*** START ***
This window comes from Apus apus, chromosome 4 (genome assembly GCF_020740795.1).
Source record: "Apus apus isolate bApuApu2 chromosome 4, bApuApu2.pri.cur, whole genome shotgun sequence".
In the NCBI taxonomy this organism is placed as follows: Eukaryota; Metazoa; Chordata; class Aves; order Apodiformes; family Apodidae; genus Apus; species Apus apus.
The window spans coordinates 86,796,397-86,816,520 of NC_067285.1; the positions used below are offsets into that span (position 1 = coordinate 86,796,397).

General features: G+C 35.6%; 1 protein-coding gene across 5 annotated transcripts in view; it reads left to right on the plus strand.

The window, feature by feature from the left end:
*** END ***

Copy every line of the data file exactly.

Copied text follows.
This window comes from Apus apus, chromosome 4 (genome assembly GCF_020740795.1).
Source record: "Apus apus isolate bApuApu2 chromosome 4, bApuApu2.pri.cur, whole genome shotgun sequence".
In the NCBI taxonomy this organism is placed as follows: Eukaryota; Metazoa; Chordata; class Aves; order Apodiformes; family Apodidae; genus Apus; species Apus apus.
The window spans coordinates 86,796,397-86,816,520 of NC_067285.1; the positions used below are offsets into that span (position 1 = coordinate 86,796,397).

General features: G+C 35.6%; 1 protein-coding gene across 5 annotated transcripts in view; it reads left to right on the plus strand.

The window, feature by feature from the left end: